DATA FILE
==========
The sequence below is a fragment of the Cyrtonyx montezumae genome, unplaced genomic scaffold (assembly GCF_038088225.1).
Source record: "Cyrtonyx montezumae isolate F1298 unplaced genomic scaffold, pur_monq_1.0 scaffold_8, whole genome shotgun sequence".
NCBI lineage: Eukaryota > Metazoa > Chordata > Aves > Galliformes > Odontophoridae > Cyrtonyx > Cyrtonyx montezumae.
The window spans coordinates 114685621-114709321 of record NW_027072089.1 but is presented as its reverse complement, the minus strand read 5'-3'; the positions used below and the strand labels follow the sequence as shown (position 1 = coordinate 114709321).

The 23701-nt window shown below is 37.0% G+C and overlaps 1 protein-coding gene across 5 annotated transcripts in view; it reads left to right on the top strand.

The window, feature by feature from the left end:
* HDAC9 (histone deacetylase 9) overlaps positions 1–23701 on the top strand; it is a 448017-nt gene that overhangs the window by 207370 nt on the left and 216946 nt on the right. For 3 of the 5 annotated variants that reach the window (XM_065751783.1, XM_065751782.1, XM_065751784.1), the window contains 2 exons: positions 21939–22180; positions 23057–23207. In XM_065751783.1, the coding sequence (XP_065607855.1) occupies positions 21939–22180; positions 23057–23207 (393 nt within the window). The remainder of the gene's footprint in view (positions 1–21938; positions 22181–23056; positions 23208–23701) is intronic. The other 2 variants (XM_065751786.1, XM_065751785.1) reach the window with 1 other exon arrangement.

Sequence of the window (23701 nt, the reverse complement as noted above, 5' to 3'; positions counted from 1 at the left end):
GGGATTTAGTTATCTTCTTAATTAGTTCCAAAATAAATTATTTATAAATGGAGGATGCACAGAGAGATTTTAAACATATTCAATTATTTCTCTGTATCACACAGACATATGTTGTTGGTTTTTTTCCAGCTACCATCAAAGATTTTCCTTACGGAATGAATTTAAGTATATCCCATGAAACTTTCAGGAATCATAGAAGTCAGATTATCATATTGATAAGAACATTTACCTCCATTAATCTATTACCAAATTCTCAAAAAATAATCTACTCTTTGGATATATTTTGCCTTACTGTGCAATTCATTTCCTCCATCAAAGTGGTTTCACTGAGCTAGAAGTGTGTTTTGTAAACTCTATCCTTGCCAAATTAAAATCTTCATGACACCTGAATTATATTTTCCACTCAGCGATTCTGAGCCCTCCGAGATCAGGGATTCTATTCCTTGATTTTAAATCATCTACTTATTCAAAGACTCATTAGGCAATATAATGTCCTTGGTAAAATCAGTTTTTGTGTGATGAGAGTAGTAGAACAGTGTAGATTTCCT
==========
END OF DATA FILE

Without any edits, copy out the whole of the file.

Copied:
The sequence below is a fragment of the Cyrtonyx montezumae genome, unplaced genomic scaffold (assembly GCF_038088225.1).
Source record: "Cyrtonyx montezumae isolate F1298 unplaced genomic scaffold, pur_monq_1.0 scaffold_8, whole genome shotgun sequence".
NCBI lineage: Eukaryota > Metazoa > Chordata > Aves > Galliformes > Odontophoridae > Cyrtonyx > Cyrtonyx montezumae.
The window spans coordinates 114685621-114709321 of record NW_027072089.1 but is presented as its reverse complement, the minus strand read 5'-3'; the positions used below and the strand labels follow the sequence as shown (position 1 = coordinate 114709321).

The 23701-nt window shown below is 37.0% G+C and overlaps 1 protein-coding gene across 5 annotated transcripts in view; it reads left to right on the top strand.

The window, feature by feature from the left end:
* HDAC9 (histone deacetylase 9) overlaps positions 1–23701 on the top strand; it is a 448017-nt gene that overhangs the window by 207370 nt on the left and 216946 nt on the right. For 3 of the 5 annotated variants that reach the window (XM_065751783.1, XM_065751782.1, XM_065751784.1), the window contains 2 exons: positions 21939–22180; positions 23057–23207. In XM_065751783.1, the coding sequence (XP_065607855.1) occupies positions 21939–22180; positions 23057–23207 (393 nt within the window). The remainder of the gene's footprint in view (positions 1–21938; positions 22181–23056; positions 23208–23701) is intronic. The other 2 variants (XM_065751786.1, XM_065751785.1) reach the window with 1 other exon arrangement.

Sequence of the window (23701 nt, the reverse complement as noted above, 5' to 3'; positions counted from 1 at the left end):
GGGATTTAGTTATCTTCTTAATTAGTTCCAAAATAAATTATTTATAAATGGAGGATGCACAGAGAGATTTTAAACATATTCAATTATTTCTCTGTATCACACAGACATATGTTGTTGGTTTTTTTCCAGCTACCATCAAAGATTTTCCTTACGGAATGAATTTAAGTATATCCCATGAAACTTTCAGGAATCATAGAAGTCAGATTATCATATTGATAAGAACATTTACCTCCATTAATCTATTACCAAATTCTCAAAAAATAATCTACTCTTTGGATATATTTTGCCTTACTGTGCAATTCATTTCCTCCATCAAAGTGGTTTCACTGAGCTAGAAGTGTGTTTTGTAAACTCTATCCTTGCCAAATTAAAATCTTCATGACACCTGAATTATATTTTCCACTCAGCGATTCTGAGCCCTCCGAGATCAGGGATTCTATTCCTTGATTTTAAATCATCTACTTATTCAAAGACTCATTAGGCAATATAATGTCCTTGGTAAAATCAGTTTTTGTGTGATGAGAGTAGTAGAACAGTGTAGATTTCCT